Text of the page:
Black pepper shortbread with chevre, pine nuts, and marinated summer squash

August 15, 2012 § 9 Comments

As we get ready to leave Boston, people keep asking me if I have a Boston bucket list, the things I want to do – or do one last time – before we skip town for colder, more birch tree and lake filled climes.  I don’t for the most part.  My bucket list is really seeing people, the close friends or just the daily faces that are so familiar.

It’s entirely expected that I’ll miss our dear, wonderful friends, our neighbors, my fellow doctoral students.  I’ll miss them like the dickens.  What is less expected, but is a realization creeping up on me is how much I will probably wind up missing the UPS man, the hip barristas at the local coffee shop, the sandwich crafting artistes at the cafe, the goofy kids at the cash register at the dog bakery (yes, there’s a dog bakery in our neighborhood), the fellow dog owners I wave at every day when I’m out with Squid, the old guy in the short shorts and helmet from the early ’80s who rides his bike everywhere all year round.

These are the personalities, colors, faces, voices that make up what we have of community here.

Also on my bucket list is simply keeping my eyes open to appreciate the daily sights here.  We have a wonderful view from our apartment of lush tree tops and just the hints of skyscraper tops (Boston has all of 4 or 5 skyscrapers).  It’s Boston, so there are truly historic sites tucked in here and there and everywhere amidst daily life.  The trees and vines, flowers and bushes of the arboretum look like fairyscapes right now, so I’m trying to remember to breathe them in amidst the frenzy of everything else going on.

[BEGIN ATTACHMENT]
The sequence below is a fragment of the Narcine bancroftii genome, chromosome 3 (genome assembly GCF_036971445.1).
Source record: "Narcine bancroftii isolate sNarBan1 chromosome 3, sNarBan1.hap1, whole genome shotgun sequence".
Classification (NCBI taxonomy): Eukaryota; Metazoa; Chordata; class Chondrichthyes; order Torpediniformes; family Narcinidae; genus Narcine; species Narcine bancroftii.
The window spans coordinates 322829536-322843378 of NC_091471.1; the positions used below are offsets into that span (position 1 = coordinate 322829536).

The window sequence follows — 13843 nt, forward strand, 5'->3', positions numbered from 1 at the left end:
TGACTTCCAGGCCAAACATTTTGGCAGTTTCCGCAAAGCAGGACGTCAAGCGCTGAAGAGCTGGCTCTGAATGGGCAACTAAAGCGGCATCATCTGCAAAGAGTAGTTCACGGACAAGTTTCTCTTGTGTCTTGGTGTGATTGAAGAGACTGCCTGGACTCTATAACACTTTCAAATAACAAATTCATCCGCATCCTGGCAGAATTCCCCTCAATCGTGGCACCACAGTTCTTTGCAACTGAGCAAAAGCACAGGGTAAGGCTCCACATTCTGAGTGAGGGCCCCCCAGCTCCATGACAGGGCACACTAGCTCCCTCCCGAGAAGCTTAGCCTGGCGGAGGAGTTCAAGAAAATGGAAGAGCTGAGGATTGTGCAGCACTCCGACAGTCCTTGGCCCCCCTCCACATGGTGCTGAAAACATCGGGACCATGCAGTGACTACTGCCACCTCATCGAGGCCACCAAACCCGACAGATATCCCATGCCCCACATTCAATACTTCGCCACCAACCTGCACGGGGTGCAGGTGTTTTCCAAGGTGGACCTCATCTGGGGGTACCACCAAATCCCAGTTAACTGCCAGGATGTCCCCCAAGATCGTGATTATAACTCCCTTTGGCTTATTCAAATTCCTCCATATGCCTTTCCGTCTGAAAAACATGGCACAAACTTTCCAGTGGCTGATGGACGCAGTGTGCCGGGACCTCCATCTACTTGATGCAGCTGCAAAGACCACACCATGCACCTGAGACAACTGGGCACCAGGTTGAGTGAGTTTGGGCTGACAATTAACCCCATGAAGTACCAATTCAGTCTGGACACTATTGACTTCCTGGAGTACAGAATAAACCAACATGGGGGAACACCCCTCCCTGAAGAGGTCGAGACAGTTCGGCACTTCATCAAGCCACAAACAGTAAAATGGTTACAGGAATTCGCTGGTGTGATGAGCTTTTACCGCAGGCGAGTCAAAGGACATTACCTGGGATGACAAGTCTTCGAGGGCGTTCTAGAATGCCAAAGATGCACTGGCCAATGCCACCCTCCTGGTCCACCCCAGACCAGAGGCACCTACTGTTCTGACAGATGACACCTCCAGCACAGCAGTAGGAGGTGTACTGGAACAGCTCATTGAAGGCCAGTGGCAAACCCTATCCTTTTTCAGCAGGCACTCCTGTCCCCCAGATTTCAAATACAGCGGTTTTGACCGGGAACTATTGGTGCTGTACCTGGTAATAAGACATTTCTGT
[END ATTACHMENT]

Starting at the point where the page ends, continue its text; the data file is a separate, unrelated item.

And, no surprise, there is a bit of a food bucket list.  We’re making quick runs to our favorite farm stands, an unhealthy number of stops at our favorite bakeries and ice cream shop, and by the end of next week, we’ll probably be floating away on a river of really excellent iced coffee.

Most exciting of all (well, maybe not of all, but it was definitely exciting), we finally went on a hot date to a rather fancy restaurant that we’ve been daydreaming about trying for a while.  For all my interest in food and reading of restaurant reviews in the Times, I have been to very few seriously fine dining establishments (approximately zero, before this).  I’ve been a grad student for a while, and all!  So, though I love the idea of it, I’m completely intimidated by fancy restaurants, and we probably would not have wound up going in the end had Joel’s aunt and uncle not brilliantly and generously given us a gift certificate as a birthday present.

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Goat cheese popovers with blueberry sauce

August 6, 2012 § 15 Comments

First off, foremost, and before anything else, thank you!  Seriously, thank you.  Jumping up and down clapping my hands thank you.  I’m 8 and I just got the Playmobile Victorian dollhouse set I’ve been coveting all year, thank you.  Your enthusiasm, and support, and encouragement for Joel’s and my thoughts and plans mean so very, very much to me, and you will definitely be hearing stories as we get going with our new adventures!

And now, because when I’m overwhelmed with gratitude transitions go completely out the window, without further ado let’s go ahead and talk about breakfast.  Or snack.  Or breakfast standing in as dinner.  Or however you want to serve these popovers.  (The first, followed by the second, followed by the third works quite well.  I can say from experience.)